BRIEF DESCRIPTION OF THE DRAWINGS

FIG. 1 shows fluid loss as a function of time for an oil gel without fluid control additive.

FIG. 2 shows fluid loss as a function of time for an oil gel including an invert polymer emulsion according to one embodiment of the disclosed method.

FIG. 3 shows fluid loss as a function of time for an oil gel including an invert polymer emulsion according to another embodiment of the disclosed method.

FIG. 4 shows fluid loss through a Berea core as a function of time for an oil gel without fluid control additive.

FIG. 5 shows fluid loss through a Berea core as a function of time for an oil gel including an invert polymer emulsion according to one embodiment of the disclosed method.

DESCRIPTION OF ILLUSTRATIVE EMBODIMENTS

In embodiments of the disclosed method, fluid loss control during hydrocarbon-based fracture treatments may be improved by the use of hydrophillic, swelling polymers (sometimes referred to as “superabsorbing particles”) and as a result, the efficiency of hydrocarbon-based fracture treatments are surprisingly improved. As used herein, “hydrocarbon-based” refers to a treatment fluid or carrier fluid that is predominantly non-aqueous in nature and which predominantly comprises a hydrocarbon fluid or mixture of hydrocarbon fluids. Treatment fluids that are hydrocarbon-based may be, among other things, linear, crosslinked, gelled, or foamed.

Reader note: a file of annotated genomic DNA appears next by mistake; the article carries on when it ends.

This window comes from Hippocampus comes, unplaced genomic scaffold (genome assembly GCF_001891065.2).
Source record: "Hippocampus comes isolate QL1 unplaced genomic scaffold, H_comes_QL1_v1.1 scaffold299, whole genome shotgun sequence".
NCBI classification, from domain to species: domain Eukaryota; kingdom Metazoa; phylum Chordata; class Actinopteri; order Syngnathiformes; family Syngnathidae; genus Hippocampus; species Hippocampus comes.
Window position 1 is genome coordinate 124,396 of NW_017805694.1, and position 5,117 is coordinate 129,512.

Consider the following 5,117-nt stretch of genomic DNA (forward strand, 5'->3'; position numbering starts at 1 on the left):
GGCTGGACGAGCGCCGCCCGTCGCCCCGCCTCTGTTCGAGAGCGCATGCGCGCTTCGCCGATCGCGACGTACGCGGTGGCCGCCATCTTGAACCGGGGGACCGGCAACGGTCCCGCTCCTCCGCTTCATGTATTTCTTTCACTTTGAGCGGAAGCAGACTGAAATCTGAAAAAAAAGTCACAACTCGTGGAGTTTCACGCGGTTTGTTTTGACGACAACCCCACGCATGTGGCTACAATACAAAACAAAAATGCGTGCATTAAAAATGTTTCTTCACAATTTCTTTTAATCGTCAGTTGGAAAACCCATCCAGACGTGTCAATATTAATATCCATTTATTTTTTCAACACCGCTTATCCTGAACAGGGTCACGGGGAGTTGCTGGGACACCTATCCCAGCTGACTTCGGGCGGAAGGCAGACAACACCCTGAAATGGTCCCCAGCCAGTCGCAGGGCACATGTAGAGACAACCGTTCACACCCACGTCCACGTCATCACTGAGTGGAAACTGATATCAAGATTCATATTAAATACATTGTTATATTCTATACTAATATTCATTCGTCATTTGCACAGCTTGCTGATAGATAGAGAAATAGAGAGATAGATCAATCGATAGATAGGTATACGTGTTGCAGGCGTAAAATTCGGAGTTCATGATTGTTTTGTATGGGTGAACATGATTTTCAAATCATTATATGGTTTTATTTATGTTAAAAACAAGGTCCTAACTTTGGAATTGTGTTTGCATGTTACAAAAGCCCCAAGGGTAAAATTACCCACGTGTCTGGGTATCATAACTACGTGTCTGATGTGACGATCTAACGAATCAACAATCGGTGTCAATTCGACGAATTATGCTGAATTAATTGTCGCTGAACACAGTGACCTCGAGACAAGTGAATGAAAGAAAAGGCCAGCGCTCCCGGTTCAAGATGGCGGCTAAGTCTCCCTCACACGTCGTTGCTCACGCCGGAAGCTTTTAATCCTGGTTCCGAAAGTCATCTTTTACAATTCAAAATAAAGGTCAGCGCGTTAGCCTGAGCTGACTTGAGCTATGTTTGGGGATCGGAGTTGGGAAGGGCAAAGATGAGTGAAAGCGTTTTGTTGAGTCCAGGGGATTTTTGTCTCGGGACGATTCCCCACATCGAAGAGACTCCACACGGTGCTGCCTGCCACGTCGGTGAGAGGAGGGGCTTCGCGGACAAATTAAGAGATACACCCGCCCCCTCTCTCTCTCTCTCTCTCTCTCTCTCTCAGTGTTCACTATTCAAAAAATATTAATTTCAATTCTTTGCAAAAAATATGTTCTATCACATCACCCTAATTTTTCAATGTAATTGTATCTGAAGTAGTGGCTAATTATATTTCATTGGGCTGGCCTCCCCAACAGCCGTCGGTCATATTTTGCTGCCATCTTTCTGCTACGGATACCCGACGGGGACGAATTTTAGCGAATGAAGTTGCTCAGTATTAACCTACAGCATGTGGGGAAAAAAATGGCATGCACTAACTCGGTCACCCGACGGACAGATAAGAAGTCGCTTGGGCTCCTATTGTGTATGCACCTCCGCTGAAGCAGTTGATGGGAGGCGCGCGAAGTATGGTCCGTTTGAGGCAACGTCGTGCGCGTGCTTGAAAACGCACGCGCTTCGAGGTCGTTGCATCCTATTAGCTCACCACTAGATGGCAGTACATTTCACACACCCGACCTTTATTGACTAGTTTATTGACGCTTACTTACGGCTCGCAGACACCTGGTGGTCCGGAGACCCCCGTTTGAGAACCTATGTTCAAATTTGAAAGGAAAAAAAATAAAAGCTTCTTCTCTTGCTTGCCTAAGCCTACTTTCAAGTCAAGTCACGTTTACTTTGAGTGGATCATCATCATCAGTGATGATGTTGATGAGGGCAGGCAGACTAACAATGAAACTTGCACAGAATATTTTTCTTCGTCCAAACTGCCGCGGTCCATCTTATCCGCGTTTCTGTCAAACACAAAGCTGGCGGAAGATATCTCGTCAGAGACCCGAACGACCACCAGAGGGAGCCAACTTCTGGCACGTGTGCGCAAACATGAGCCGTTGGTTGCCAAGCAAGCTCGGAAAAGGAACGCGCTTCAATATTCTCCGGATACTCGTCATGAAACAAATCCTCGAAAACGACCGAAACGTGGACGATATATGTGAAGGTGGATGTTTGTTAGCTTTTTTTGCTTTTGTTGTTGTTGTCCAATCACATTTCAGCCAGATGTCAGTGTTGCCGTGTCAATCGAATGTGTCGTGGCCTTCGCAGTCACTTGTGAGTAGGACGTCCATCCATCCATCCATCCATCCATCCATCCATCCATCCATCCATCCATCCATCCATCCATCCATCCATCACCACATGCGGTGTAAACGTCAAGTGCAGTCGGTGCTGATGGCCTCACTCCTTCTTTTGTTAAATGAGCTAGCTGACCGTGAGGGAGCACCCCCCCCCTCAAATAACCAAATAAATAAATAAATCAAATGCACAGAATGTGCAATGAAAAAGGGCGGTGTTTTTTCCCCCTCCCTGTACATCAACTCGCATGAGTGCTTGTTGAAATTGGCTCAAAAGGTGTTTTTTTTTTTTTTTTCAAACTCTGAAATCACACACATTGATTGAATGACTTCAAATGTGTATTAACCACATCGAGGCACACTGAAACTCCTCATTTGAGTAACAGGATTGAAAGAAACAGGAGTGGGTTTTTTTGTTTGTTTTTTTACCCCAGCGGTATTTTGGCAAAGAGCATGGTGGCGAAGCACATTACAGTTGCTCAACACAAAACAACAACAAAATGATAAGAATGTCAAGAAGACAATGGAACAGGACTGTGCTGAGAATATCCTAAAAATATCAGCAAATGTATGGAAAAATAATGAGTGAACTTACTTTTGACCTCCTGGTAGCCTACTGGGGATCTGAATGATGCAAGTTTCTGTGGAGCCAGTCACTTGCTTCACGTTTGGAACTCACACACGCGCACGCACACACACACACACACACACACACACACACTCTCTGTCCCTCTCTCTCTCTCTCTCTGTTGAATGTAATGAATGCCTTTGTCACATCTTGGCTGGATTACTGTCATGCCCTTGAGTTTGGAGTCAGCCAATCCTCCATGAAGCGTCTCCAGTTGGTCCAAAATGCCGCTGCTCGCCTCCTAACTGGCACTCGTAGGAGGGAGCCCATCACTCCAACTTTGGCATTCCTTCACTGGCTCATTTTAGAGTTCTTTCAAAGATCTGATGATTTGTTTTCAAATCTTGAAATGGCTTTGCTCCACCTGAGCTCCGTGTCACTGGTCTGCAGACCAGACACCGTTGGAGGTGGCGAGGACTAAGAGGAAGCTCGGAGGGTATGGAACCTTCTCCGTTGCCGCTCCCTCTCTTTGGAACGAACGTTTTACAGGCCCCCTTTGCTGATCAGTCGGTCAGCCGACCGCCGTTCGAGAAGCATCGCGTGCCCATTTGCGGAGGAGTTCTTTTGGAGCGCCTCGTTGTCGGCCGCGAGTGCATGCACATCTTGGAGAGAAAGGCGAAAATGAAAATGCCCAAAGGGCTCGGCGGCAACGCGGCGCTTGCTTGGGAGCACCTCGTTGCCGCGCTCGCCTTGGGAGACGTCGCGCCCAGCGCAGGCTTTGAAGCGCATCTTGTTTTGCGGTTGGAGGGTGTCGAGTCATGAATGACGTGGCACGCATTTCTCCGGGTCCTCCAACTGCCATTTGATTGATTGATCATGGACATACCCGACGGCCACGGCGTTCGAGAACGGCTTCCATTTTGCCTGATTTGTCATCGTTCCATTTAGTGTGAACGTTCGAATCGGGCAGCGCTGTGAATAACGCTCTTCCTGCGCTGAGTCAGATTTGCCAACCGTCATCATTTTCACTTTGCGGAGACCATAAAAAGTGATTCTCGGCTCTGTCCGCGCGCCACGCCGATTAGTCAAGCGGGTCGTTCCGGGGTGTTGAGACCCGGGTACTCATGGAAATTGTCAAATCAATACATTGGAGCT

These swelling polymers or superabsorbing particles are based on synthetic polymers that are unable to hydrate, but when interacting with water, may swell up to many times their original size. As used herein, “synthetic polymer” means a polymer prepared by vinyl or condensation polymerization. Typically, these polymers are prepared by incorporating small amounts of divinyl monomers that when polymerized, act as crosslinked joints in the polymer structure. Because of this crosslinking, the polymer particles are inhibited from hydrating and/or solvating like conventional carbohydrate polymers used for fluid loss control. Instead, these particles react to water by swelling many times their original size. Advantageously then, these particles are capable of considerable swelling in the presence of relatively small amounts of water, unlike conventional starch-based polymers typically employed with hydrocarbon-based gels for fluid loss control. Therefore, these superabsorbing particles offer much improved fluid loss control properties for hydrocarbon-based fracture treatments. Furthermore, the superabsorbing particles of the disclosed method are not substantially affected by acidic or alkaline conditions, salt content or high temperatures which are frequently found within subterranean wells.